Setsuko Hara always has a way to just smile and smile and smile and break your heart, but maybe that’s also innate in Ozu’s filmmaking too, the way he picks apart these delicate domestic stories to find the hurt and conflict within. She’s being pestered by her family to marry as she’s reaching the grand old age of 28, and there’s a sense in which you wonder whether she’s just settling for someone, or reacting to them, or whether even all this talk isn’t out of step with the times. After all, there’s a lot of play around the generational gaps, about post-war Japan’s youth not adopting the same values as their parents and grandparents’ generations, and that all seems to play out here. For me, it’s one of Ozu’s very finest films, and Hara is just such a watchable actor.
FILM REVIEW: Criterion Collection Director Yasujiro Ozu 小津安二郎; Writers Kogo Noda 野田高梧 and Ozu; Cinematographer Yuharu Atsuta 厚田雄春; Starring Setsuko Hara 原節子, Chishu Ryu 笠智衆; Length 125 minutes.
Seen at home (DVD), London, Sunday 24 February 2019.
A fine crime procedural, which follows a young detective (Toshiro Mifune) who has his gun stolen from him in a moment of weariness on a tram, and spends the rest of the film tracking it down, learning along the way the serious consequences of such a breach of attention. It has a noirish hue, as Mifune goes deeper into the sleazy underworld, and throughout there’s a tangible sense of suffocating heat, characters constantly wiping the sweat from their faces, their clothes suffused with damp. It set up Kurosawa’s interest in refining pulpy generic storylines that he’d further pursue in subsequent films with Mifune and over his career.
As with many of the Kurosawa discs, it includes a short documentary about its making, part of a Japanese TV series called It Is Wonderful to Create. The format remains consistent: text-heavy and reliant on interviews, with original archival materials interspersed with the words of surviving collaborators. The art director who worked on the film is interviewed wearing a Guns N Roses t-shirt, so there’s that. The image of Mifune doing a little jig, as relayed by the (then) young co-star, is also amusing.
FILM REVIEW: Criterion Collection Director Akira Kurosawa 黒澤明; Writers Kurosawa and Ryuzo Kikushima 菊島隆三; Cinematographer Asakazu Nakai 中井朝一; Starring Toshiro Mifune 三船敏郎, Takashi Shimura 志村喬; Length 122 minutes.
Seen at a friend’s home (DVD), London, Sunday 28 October 2018 (and originally on VHS at the university library, Wellington, April 1998).
Oh sure, yes, it is deliberately paced, as so many Ozu films are, but for all its acclaim (it used to regularly show up on best-ever lists, and I think it still does), it is one of those films that really does deliver. I’m not even personally very good at communicating with my family sometimes, but I still get all up in my feelings whenever I see the way all these grown children act atrociously towards their elderly parents, who are visiting Tokyo from the countryside. Obviously Ozu is, to an extent, commenting on modern society, and we get interstitial shots of trains and built-up urban areas, but none of that is particularly forced, and this works very well too on simply an emotional level — what it means to get older, the responsibilities you continue to have to family, showing respect for the elderly. Only Setsuko Hara’s character (the daughter-in-law) seems to make much of an effort, and the way she radiantly smiles at the camera even when she’s clearly upset just seems to make it all the more poignant.
FILM REVIEW: Criterion Collection Director Yasujiro Ozu; Writers Ozu and Kogo Noda 野田高梧; Cinematographer Yuharu Atsuta 厚田雄春; Starring Chishu Ryu 笠智衆, Chieko Higashiyama 東山千栄子, Setsuko Hara 原節子; Length 136 minutes.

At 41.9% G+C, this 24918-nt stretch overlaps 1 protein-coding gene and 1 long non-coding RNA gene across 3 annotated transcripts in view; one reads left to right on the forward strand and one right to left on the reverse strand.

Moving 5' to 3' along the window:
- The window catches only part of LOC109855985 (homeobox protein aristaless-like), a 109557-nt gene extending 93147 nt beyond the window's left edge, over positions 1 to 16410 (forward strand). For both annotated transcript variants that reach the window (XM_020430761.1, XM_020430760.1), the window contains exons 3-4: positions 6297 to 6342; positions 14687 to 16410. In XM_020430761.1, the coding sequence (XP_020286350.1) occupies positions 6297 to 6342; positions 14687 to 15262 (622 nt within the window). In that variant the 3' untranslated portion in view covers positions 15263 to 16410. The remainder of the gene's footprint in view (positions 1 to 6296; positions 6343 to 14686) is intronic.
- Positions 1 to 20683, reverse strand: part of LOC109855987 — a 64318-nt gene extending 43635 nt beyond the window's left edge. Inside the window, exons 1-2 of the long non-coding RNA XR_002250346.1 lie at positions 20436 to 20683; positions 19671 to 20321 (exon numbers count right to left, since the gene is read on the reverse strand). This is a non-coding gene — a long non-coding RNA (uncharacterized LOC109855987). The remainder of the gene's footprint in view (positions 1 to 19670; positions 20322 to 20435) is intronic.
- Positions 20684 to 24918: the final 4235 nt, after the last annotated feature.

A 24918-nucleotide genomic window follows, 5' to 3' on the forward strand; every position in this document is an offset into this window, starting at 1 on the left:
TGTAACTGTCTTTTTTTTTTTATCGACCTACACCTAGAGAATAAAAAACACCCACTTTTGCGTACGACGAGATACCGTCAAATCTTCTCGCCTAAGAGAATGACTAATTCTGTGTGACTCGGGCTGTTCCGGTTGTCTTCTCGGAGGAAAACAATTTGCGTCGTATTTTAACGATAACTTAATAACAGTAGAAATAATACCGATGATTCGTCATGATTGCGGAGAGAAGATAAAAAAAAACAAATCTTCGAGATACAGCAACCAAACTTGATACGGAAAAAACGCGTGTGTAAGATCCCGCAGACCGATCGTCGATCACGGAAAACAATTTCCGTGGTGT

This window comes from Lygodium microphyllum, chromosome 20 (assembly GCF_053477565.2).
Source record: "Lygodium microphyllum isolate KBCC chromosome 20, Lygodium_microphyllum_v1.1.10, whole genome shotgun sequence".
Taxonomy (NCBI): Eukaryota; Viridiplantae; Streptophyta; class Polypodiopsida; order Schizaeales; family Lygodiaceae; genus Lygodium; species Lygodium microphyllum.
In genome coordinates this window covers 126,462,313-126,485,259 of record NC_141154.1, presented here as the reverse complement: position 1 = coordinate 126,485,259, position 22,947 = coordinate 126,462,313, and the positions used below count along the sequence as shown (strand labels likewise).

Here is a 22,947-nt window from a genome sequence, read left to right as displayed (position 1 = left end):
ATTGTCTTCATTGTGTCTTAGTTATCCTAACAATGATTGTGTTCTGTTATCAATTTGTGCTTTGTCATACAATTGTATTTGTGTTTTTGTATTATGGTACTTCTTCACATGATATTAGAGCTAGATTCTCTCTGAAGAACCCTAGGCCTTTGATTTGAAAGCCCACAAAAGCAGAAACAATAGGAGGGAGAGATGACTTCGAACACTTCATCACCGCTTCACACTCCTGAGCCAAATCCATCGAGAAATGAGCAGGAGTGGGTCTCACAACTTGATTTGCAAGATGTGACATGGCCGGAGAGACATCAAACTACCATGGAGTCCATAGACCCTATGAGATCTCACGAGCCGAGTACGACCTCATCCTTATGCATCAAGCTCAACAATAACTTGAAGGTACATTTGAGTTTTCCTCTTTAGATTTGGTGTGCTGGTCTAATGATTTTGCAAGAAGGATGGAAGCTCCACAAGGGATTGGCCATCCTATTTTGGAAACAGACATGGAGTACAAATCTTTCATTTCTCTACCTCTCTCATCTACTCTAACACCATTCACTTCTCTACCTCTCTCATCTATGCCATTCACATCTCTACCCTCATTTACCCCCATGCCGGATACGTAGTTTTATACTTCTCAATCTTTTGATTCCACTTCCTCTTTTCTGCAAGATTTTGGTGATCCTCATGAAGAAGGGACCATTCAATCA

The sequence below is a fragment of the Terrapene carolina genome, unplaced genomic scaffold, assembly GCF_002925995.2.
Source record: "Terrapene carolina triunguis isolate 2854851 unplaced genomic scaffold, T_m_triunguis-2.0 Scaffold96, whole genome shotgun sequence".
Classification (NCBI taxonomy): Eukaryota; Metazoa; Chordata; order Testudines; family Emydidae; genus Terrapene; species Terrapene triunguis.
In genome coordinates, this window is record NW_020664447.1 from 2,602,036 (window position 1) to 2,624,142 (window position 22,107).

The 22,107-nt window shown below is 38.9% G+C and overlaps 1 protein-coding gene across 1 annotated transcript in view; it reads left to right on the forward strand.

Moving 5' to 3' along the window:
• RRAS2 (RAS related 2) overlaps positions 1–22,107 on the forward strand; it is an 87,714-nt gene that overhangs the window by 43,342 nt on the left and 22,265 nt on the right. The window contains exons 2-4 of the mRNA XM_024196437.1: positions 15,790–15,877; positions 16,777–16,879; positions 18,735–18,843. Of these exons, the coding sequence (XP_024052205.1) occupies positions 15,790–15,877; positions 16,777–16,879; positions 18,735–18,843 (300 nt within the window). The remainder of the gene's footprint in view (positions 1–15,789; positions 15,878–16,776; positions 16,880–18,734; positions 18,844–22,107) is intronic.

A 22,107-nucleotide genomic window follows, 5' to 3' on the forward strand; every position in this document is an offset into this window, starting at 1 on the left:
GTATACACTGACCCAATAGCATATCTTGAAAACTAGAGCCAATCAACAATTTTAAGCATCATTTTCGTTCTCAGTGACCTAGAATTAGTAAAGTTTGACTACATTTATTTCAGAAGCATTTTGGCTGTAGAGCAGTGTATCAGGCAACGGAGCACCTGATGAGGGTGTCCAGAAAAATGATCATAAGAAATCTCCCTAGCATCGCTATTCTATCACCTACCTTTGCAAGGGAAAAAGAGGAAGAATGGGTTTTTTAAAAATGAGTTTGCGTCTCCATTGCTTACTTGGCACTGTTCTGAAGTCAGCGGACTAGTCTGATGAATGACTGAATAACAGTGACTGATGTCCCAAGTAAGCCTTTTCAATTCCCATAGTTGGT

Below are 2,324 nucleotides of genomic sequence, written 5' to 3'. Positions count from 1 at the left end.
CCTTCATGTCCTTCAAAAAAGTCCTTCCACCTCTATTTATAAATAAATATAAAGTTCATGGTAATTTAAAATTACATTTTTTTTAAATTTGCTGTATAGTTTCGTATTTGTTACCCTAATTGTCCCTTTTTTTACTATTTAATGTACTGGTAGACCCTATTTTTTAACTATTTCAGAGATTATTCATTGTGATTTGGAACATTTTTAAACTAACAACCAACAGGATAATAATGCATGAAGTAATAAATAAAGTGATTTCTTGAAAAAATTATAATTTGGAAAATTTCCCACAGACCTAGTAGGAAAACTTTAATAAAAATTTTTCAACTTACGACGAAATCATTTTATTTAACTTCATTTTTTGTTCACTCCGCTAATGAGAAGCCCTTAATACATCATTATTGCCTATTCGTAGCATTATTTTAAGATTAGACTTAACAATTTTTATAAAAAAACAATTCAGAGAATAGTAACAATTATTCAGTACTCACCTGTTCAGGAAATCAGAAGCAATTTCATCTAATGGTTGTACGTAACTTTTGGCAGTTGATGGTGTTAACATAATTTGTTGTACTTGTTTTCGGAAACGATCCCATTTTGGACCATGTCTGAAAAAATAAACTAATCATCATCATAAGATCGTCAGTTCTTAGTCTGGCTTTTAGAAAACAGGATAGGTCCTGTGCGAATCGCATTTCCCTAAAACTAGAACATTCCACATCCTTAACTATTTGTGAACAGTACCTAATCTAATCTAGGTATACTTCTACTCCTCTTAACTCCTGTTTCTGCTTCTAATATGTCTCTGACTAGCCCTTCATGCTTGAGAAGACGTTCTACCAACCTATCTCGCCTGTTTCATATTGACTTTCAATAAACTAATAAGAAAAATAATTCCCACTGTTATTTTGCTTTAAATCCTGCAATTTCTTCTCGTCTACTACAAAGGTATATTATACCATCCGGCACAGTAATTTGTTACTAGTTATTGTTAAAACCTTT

Seen at Victoria University, Wellington, Monday 27 April 1998 (and earlier on VHS at home, Wellington, April 1997, and most recently on DVD at a friend’s home, London, Sunday 27 May 2018).
As far as documentaries about sports go, for all the experience I have of them (which, for the avoidance of doubt, is very little, though I have seen Riefenstahl’s one about Berlin 1936), this documentary on the 1964 Summer Olympics is very good. It has all the techniques we’ve become used to in modern sports coverage, but framed and edited to emphasise the human form, the endurance, the technique, rather than simply who won. There are plenty of beautiful shots, poetic inserts, crowd details and little bits other films wouldn’t bother with — like athletes hammering in their starting blocks, or the sand being levelled in a waterlogged long jump pit, stuff like that. It’s all beautifully done and even three hours passes quickly.
FILM REVIEW: Criterion Collection Director Kon Ichikawa 市川崑; Writers Natto Wada 和田夏十, Yoshio Shirasaka 白坂依志夫, Shintaro Tanikawa 谷川俊太郎 and Ichikawa; Cinematographers Shigeo Hayashida 林田重男 and Kazuo Miyagawa 宮川一夫; Length 169 minutes.
A late film by Yasujiro Ozu which is set amongst a small group of neighbours in a Tokyo suburb and treats childhood with a light, comic touch. The plot, such as it is, has the kids of one family refusing to speak after being scolded by their father (Chishu Ryu) for going round to a neighbour’s home to watch sumo wrestling on TV. In a fit of pique after being refused this modern convenience — their father inveighs against its stupefying effect — the kids reject the language of their parents and what they see as all the stupid meaningless banalities of conversation like “hello”, “goodbye”, “thank you” and of course “good morning”. Meanwhile, gossip spreads amongst the neighbours when the local residents’ association dues haven’t been paid, as first one and the another member of this tight-knit community is suspected of having absconded with the cash. It may depict a long-vanished world in which doors are always open and people can pop round to one another’s home to chat, but at the heart is the tension brought about by the modern consumerist world and its increasing technologisation. The gossip centres largely on the purchase of a washing machine, while the TV also seems to divide the families. Things never get too dark –- everyone converses with a fixed and ready smile, even when you suspect they’re pretty angry, and indeed entire conversations proceed with a surface level of the kind of banality that the kids hate, even as other feelings are being expressed. The comedy is provided by the kids, and for all Ozu’s austere reputation, there’s a recurring farting game that consistently goes wrong for one of the kids.